“Right in front of the bench, Coach (Dale) Mabrey grabbed my shirt and said, ‘Phil, you are going to shoot these free throws and you had better not miss them.’ So I go to the line and am nervous. I bricked the first one and I could feel Coach Mabrey’s eyes. So I am thinking I have to make the next one, but I missed the next one, in and out. I was thinking, ‘Oh, my goodness, I will never play again. This is the end of my career and it just started!’”

Redemption came quickly.

“We had the ball with a second or two left and they threw the ball in to me and I just threw it up and made a half-court shot at the buzzer. Those were the first varsity points I made. I missed two free throws and then made a half-court shot.”

KIhnley, now the head coach at PRP, remembers the sequence. “The rest is history!” he says.

According to the KHSAA website, PRP went on to an 81-65 win and would win 24 games before falling in the Sixth Region final. The following year, PRP won 27 games but lost in the regional semifinals. As a senior, Morrison led PRP to a 26-7 record and a regional title. The Panthers made it to the second round of the Sweet 16 before losing to Covington Catholic. 

Opened doors, pro career

It was the type of career that opened doors. Not blessed with great size — “I’m 6-foot on a good day,” Morrison laughs — the standout guard had options nonetheless. He chose to attend Olivet Nazarene University, near Chicago, but things did not completely mesh so Morrison found himself back in the Louisville area.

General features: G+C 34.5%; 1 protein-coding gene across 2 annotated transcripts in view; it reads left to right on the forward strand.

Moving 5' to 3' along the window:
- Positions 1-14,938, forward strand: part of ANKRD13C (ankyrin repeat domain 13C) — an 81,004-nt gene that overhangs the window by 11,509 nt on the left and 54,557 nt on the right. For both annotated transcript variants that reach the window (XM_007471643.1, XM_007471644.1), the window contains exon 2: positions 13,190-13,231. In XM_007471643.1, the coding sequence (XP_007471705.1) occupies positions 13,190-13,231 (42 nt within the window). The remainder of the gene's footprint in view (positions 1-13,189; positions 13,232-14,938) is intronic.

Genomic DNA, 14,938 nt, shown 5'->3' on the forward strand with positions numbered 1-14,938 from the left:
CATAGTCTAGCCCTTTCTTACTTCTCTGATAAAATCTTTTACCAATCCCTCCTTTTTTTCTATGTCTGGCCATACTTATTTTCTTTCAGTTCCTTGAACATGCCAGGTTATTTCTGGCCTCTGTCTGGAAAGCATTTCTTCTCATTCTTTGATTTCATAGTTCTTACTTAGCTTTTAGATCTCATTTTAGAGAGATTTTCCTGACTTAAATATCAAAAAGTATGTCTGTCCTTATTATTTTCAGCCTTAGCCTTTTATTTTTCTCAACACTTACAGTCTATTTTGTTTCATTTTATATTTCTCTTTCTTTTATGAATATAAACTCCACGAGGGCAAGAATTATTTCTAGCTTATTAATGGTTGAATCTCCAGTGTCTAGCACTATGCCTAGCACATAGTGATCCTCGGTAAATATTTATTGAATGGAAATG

“Looking back in hindsight, I see God’s hand in my journey,” he says. “I came back home and actually took two years off, but it was during that time I actually became a Christian. That’s when things shifted for me. I decided to go back to school and Asbury ended up being the one I chose. They had actually recruited me out of high school. I look back and see God’s providence at work.”

Coach Jim Aller had inked Morrison, but by the start of the fall semester, Asbury had brought former player Will Shouse in as head coach. Morrison and the new coach quickly bonded.

“Phil was a very good player for us,” Shouse remembers. “He was a (National Christian College Athletic Association) all American and KIAC all conference player. He scored over 1,000 points in three years here. He was a very heady point guard who could play off the ball if needed. He was a coach’s dream: Worked hard, loved Jesus, and loved the school.”